Pope Francis is recognizing that the society of Chad is grateful for the contributions the Church makes there to social services and care for the poor, but he is reminding the country’s bishops that if the faithful don’t have solid formation in the faith, they cannot withstand the trials and difficulties of daily life.
The implementation of catechetical methods for inculturation, the defence of the family and the role of women, and the need for dialogue with other religions in a country where Catholics are a minority were the main themes of a discourse Pope Francis handed to the bishops of Chad this morning, at the end of their ad Limina visit.
The Holy Father writes that the Catholic communities in this country “are growing, not only numerically, but also in terms of quality and the strength of their efforts”, and expressed his satisfaction for the work carried out in the spheres of education, health and development.
“The civil authorities are very grateful to the Catholic Church for her contribution to society as a whole in Chad. I encourage you to persevere along this path, as there is a strong bond between evangelisation and human development, a bond that must be expressed and developed in all the work of evangelisation. Service to the poor and the most disadvantaged constitutes a true testimony of Christ, Who made Himself poor in order to be close to us and to save us. Both the religious congregations and lay associations who work with them play an important role in this respect, and they are to be thanked for this”.
“However”, he observes, “it is certain that this commitment to social service does not constitute the entirety of evangelizing activity; the deepening and strengthening of faith in the hearts of the faithful, that translates into an authentic spiritual and sacramental life, are essential to enable them to withstand the many trials of contemporary life, and to ensure that the behaviour of the faithful is more coherent with the requirements of the Gospel. … This is especially necessary in a country where certain cultural traditions bear considerable weight, where less morally demanding religious possibilities are present everywhere, and where secularism begins to make headway”.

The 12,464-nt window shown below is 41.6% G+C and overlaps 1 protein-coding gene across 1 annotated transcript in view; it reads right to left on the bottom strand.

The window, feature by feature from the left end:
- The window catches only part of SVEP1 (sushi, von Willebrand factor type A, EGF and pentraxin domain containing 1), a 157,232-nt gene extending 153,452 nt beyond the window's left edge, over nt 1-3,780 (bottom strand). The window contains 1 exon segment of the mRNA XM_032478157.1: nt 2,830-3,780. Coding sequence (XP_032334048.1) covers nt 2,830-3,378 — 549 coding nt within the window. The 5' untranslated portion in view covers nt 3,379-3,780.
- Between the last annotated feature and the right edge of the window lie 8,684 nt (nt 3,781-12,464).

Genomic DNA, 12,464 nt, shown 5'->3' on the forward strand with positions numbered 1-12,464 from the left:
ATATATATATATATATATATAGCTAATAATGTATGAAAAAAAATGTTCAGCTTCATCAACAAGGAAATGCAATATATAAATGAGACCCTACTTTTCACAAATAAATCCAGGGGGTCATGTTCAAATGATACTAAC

Therefore, “it is necessary for the faithful to receive a solid doctrinal and spiritual formation. And the first locus of formation is certainly catechesis. I invite you, with a renewed missionary spirit, to implement the catechetical methods used in your dioceses. First, the good aspects of their traditions must be considered and accorded their due value – because Christ did not come to destroy cultures, but rather to lead them to fulfilment – while that which is not Christian must be clearly denounced. At the same time, it is essential to ensure the accuracy and integrity of doctrinal content”.
The Pope goes on to refer to families, who are “the vital cell of society and the Church, and who are currently very vulnerable. … And within the family, it is important that the role and the dignity of the woman are recognised, to bear eloquent witness to the Gospel. Therefore, in this respect, “behaviour within the Church must be a model for the whole of society”.
After reiterating the need for the permanent formation of the clergy and the closeness of bishops and priests, Pope Francis observes that the Church in Chad, “despite her vitality and development, is a minority in a population in which there is a Muslim majority and which is still partly bound to its traditional religions”, and encouraged the prelates to ensure “that the Church, which is respected and listened to, occupies the space justly accorded to her in society in Chad, in which a significant element has converted, even though this remains a minority”. He continues, “in this context, I must urge you to foster interreligious dialogue, which was fortunately initiated by the late Archbishop of N’Djamena, Mathias M’Garteri Mayadi, who did much to promote the co-existence of different religious communities. I believe that it is necessary to continue with this type of initiative to prevent the violence to which Christians have fallen victim in neighbouring countries”.
The Holy Father concluded by reiterating the importance of maintaining the good relations established with the civil authorities, and highlighted the recent signing of a Framework Agreement between the Holy See and the Republic of Chad that, once ratified, will greatly help the mission of the Church.
Chad was plagued by civil war for three decades, before a certain level of peace was established in 1990. The central African nation is 53% Muslim and 20% Catholic, with another 14% Protestant.